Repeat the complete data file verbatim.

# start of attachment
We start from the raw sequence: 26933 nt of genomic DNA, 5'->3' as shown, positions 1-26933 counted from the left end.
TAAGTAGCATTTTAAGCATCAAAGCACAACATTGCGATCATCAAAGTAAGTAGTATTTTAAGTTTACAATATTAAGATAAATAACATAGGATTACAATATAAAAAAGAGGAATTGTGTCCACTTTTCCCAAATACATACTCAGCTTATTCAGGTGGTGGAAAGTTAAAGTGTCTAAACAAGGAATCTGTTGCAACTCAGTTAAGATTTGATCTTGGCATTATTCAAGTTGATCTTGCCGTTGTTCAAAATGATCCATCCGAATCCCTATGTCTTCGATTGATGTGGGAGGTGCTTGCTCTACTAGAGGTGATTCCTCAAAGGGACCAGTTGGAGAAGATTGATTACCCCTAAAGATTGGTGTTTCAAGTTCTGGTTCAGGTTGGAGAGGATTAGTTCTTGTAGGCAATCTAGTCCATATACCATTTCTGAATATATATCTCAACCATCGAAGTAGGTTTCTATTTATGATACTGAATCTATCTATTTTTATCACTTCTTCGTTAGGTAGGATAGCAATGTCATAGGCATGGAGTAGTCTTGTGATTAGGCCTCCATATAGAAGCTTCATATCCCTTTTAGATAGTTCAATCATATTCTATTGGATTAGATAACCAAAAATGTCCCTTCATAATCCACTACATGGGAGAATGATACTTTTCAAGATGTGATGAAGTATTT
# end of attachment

We start from the raw sequence: 26933 nt of genomic DNA, 5'->3' as shown, positions 1-26933 counted from the left end.
TAAGTAGCATTTTAAGCATCAAAGCACAACATTGCGATCATCAAAGTAAGTAGTATTTTAAGTTTACAATATTAAGATAAATAACATAGGATTACAATATAAAAAAGAGGAATTGTGTCCACTTTTCCCAAATACATACTCAGCTTATTCAGGTGGTGGAAAGTTAAAGTGTCTAAACAAGGAATCTGTTGCAACTCAGTTAAGATTTGATCTTGGCATTATTCAAGTTGATCTTGCCGTTGTTCAAAATGATCCATCCGAATCCCTATGTCTTCGATTGATGTGGGAGGTGCTTGCTCTACTAGAGGTGATTCCTCAAAGGGACCAGTTGGAGAAGATTGATTACCCCTAAAGATTGGTGTTTCAAGTTCTGGTTCAGGTTGGAGAGGATTAGTTCTTGTAGGCAATCTAGTCCATATACCATTTCTGAATATATATCTCAACCATCGAAGTAGGTTTCTATTTATGATACTGAATCTATCTATTTTTATCACTTCTTCGTTAGGTAGGATAGCAATGTCATAGGCATGGAGTAGTCTTGTGATTAGGCCTCCATATAGAAGCTTCATATCCCTTTTAGATAGTTCAATCATATTCTATTGGATTAGATAACCAAAAATGTCCCTTCATAATCCACTACATGGGAGAATGATACTTTTCAAGATGTGATGAAGTATTT